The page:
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Michaela Rehle

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Time once more for a look at the animal kingdom and our interactions with the countless species that share our planet. Today's photos include Iranian dog owners under pressure, a bloom of mayflies, Kim Jong-un visiting Breeding Station No. 621, animals fleeing recent fires and floods, and a dachshund receiving acupuncture therapy. These images and many others are part of this roundup of animals in the news from recent weeks, seen from the perspectives of their human observers, companions, captors, and caretakers, part of an ongoing series on animals in the news. [38 photos]

James Hyslop, a Scientific Specialist at Christie's auction house holds a complete sub-fossilised elephant bird egg on March 27, 2013 in London, England. The massive egg, from the now-extinct elephant bird sold for $101,813 at Christie's "Travel, Science and Natural History" sale, on April 24, 2013 in London. Elephant birds were wiped out several hundred years ago. The egg, laid on the island of Madagascar, is believed to date back before the 17th century. (Oli Scarff/Getty Images)     

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Heavy rainfall over Europe during the the past week has swollen many rivers past their flood stage, wreaking havoc unseen in decades across Germany, Austria, Switzerland, Hungary, Slovakia, Poland and the Czech Republic. At least 18 people across the region have been killed, and tens of thousands have been evacuated. In Germany, the crest of the Elbe River is now approaching the North Sea, as the swollen Danube River is surging toward the Hungarian capital of Budapest. Collected here are images from the past several days of those affected by these historic floods, even as meteorologists predict more rain over the coming weekend. [36 photos]

The city hall of Grimma, Germany, surrounded by floodwater, on June 3, 2013. Flooding has spread across a large area of central Europe following heavy rainfall in recent days. Eastern and southern Germany are suffering under floods that in some cases are the worst in 400 years. Tens of thousands of Germans, Hungarians and Czechs were evacuated from their homes as soldiers raced to pile up sandbags to hold back rising waters in the region. (AP Photo/dpa, Jens Wolf)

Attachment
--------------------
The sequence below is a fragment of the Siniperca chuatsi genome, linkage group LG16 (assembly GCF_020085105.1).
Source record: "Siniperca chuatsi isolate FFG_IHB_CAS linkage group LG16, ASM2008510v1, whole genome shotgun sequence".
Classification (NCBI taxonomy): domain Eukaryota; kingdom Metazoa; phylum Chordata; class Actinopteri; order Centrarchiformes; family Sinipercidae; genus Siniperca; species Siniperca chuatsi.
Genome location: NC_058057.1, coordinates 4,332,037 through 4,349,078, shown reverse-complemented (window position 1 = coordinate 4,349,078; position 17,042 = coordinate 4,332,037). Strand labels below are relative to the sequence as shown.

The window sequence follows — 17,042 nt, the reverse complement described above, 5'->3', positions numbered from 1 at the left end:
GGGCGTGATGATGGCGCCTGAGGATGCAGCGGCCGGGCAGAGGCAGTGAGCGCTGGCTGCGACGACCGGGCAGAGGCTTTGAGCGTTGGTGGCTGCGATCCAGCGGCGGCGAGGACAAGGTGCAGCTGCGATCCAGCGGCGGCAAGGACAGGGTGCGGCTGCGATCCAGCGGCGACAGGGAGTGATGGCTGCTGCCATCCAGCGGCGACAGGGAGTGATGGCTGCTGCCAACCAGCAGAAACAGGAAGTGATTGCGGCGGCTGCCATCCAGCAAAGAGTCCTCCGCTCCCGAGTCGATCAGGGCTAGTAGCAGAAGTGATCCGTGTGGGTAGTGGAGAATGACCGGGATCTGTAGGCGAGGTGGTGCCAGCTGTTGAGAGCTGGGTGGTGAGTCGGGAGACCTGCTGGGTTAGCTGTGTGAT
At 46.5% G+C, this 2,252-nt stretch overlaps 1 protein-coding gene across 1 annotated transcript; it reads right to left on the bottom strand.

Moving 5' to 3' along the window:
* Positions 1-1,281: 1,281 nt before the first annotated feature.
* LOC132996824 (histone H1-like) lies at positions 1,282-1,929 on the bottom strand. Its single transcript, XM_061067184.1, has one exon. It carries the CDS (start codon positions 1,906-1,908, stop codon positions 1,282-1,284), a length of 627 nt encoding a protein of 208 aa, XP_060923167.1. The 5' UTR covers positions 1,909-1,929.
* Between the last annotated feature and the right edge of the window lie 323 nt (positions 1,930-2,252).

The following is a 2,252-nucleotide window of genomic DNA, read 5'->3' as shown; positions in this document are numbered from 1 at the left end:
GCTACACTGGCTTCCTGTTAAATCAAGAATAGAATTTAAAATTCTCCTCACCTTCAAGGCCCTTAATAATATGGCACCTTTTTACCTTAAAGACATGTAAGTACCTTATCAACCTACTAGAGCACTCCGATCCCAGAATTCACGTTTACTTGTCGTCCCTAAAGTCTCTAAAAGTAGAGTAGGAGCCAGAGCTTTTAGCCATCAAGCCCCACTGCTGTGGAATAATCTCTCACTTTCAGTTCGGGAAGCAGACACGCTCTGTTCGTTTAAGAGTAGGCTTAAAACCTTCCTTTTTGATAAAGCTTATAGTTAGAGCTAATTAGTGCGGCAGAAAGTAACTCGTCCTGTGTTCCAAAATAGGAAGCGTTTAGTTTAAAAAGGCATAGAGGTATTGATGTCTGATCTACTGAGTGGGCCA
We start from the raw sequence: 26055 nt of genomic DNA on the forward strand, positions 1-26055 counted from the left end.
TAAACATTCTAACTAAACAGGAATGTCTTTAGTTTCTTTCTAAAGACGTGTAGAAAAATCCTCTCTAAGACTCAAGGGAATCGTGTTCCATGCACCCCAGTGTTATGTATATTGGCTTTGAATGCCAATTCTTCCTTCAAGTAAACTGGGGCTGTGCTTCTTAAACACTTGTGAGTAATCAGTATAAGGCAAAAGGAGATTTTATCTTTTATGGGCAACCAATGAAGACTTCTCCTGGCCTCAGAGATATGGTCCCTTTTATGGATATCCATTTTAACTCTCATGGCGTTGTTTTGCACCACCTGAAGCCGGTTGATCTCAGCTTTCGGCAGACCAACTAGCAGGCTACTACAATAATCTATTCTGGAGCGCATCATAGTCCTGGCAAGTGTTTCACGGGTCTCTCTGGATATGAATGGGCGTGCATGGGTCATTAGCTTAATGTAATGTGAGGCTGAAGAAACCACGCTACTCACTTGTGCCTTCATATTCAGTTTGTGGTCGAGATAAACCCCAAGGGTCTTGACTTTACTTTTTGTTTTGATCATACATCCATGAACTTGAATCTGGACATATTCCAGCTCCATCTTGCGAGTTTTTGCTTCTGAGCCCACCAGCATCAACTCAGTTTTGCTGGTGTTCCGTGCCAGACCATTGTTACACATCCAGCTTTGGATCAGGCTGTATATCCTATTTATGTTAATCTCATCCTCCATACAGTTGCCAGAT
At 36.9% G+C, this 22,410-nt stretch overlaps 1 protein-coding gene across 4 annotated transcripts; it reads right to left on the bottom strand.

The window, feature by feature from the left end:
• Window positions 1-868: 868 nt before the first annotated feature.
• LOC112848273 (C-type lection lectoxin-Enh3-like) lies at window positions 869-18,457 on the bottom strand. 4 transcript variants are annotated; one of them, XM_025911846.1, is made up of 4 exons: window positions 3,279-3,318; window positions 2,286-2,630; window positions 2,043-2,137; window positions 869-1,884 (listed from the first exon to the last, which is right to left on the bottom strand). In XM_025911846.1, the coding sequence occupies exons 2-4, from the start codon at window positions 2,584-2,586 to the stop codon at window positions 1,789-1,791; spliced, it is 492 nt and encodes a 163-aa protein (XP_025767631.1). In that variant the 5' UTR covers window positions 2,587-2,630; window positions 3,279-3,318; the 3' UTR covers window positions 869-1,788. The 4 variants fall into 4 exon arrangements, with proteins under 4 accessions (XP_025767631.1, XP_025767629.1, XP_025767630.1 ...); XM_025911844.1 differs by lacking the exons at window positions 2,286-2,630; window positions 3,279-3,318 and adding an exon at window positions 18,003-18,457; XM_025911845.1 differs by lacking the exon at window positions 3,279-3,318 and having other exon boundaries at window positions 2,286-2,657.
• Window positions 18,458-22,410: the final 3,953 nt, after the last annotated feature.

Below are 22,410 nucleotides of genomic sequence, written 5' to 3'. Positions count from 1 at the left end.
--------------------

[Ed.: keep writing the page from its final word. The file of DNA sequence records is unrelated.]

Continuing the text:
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The Danube River reached its highest level in 500 years. The Elbe, Rhine, and other rivers and tributaries are cresting high as well as swathes of central Europe lie inundated by floodwaters that have killed 12 and displaced tens of thousands. Germany, Austria, Switzerland, and the Czech Republic have been severely affected, as Hungary prepares for the swell of water. Gathered here are images of the flooding and people affected in the last several days. -- Lane Turner (40 photos total)
The river Rhine floods Mainz, Germany on June 2, 2013 (picture taken with an underwater camera). (Fredrik Von Erichsen/AFP/Getty Images)     

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Today is the vernal equinox, the first day of spring in the Northern Hemisphere. It also marks the end of "the winter that wasn't," as the past several months in North America have been dubbed. It was the fourth-warmest winter in the United States since record-keeping began 117 years ago. In accord with the unusual weather, this turn of the season brings us snow in Arizona and Saudi Arabia, while conditions remain sunny and warm in America's Northeast and Western Europe. Collected here are scenes from around the world as a strange winter gives way to spring. [40 photos]